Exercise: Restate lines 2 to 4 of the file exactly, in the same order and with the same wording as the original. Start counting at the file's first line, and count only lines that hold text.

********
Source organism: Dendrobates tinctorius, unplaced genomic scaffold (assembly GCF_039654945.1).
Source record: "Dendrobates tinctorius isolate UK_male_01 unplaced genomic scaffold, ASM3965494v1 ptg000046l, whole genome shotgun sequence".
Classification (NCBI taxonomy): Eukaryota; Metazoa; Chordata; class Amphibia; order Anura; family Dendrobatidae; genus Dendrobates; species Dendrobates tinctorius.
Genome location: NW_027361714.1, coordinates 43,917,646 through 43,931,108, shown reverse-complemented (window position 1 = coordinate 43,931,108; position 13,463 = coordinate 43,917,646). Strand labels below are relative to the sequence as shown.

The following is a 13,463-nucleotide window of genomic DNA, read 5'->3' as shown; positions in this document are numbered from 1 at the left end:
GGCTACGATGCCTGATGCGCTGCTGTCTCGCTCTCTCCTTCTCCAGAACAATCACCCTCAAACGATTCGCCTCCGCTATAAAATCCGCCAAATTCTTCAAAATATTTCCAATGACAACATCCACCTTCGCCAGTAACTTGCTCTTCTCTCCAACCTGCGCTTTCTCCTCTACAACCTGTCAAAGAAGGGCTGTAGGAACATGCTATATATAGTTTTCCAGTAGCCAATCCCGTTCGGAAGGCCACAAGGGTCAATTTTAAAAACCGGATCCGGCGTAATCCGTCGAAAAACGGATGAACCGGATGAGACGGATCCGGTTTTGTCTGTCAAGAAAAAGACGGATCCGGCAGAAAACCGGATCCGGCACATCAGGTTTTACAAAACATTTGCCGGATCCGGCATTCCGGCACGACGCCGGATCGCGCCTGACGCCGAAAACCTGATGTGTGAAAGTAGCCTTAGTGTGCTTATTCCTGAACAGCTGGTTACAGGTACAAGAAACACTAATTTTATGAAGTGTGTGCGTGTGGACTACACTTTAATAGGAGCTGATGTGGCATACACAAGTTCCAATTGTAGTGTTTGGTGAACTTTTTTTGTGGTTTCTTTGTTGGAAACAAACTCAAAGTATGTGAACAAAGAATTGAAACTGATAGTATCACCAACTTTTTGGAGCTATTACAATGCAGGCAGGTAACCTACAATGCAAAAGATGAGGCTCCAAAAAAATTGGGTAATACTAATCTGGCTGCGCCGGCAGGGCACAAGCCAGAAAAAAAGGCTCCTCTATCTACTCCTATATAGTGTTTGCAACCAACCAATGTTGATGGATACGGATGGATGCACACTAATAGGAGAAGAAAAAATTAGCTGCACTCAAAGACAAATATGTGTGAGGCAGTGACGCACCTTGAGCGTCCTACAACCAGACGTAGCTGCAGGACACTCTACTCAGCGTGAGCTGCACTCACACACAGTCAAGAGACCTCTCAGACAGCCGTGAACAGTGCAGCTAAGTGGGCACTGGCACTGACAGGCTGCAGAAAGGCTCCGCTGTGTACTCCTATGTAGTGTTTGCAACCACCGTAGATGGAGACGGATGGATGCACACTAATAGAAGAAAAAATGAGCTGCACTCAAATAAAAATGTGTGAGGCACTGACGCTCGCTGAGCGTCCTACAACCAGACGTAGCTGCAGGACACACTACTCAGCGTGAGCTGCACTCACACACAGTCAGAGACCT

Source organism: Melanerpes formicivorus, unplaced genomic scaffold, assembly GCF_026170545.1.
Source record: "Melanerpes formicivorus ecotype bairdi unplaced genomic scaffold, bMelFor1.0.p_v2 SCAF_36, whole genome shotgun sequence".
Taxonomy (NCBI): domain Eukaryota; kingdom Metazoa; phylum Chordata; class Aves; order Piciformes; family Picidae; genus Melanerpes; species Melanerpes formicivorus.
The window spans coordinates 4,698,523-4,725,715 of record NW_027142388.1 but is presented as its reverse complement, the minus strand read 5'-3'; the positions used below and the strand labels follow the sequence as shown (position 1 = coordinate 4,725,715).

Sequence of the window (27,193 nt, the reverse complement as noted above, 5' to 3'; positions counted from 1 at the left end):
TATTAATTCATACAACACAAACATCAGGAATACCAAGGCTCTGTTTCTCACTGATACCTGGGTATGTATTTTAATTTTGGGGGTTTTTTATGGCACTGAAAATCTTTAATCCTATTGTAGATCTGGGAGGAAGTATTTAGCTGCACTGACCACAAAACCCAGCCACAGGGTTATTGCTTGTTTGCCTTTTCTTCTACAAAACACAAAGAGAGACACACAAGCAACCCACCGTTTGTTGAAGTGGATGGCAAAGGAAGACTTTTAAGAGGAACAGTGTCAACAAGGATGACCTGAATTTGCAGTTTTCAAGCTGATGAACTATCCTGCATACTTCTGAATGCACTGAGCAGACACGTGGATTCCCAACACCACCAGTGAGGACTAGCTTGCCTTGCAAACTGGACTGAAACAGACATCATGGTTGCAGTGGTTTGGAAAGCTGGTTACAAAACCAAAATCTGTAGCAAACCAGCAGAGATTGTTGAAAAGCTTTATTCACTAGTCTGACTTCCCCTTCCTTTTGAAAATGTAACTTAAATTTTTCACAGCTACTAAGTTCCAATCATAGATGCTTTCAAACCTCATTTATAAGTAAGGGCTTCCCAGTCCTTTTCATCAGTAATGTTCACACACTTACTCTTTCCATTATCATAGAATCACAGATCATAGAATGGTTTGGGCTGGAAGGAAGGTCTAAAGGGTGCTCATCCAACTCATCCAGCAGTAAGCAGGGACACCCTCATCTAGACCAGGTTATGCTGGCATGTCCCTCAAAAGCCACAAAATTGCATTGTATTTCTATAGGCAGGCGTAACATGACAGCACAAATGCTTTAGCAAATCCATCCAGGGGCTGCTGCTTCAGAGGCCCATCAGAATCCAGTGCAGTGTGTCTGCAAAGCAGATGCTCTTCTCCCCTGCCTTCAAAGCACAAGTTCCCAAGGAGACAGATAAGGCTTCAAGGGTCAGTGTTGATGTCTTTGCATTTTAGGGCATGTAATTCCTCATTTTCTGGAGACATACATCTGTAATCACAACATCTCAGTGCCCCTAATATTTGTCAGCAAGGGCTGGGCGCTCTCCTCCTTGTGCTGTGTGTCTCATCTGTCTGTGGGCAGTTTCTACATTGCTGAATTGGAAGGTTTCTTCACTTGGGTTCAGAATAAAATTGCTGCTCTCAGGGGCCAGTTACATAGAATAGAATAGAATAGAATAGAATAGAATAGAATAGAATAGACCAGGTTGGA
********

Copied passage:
Source record: "Dendrobates tinctorius isolate UK_male_01 unplaced genomic scaffold, ASM3965494v1 ptg000046l, whole genome shotgun sequence".
Classification (NCBI taxonomy): Eukaryota; Metazoa; Chordata; class Amphibia; order Anura; family Dendrobatidae; genus Dendrobates; species Dendrobates tinctorius.
Genome location: NW_027361714.1, coordinates 43,917,646 through 43,931,108, shown reverse-complemented (window position 1 = coordinate 43,931,108; position 13,463 = coordinate 43,917,646). Strand labels below are relative to the sequence as shown.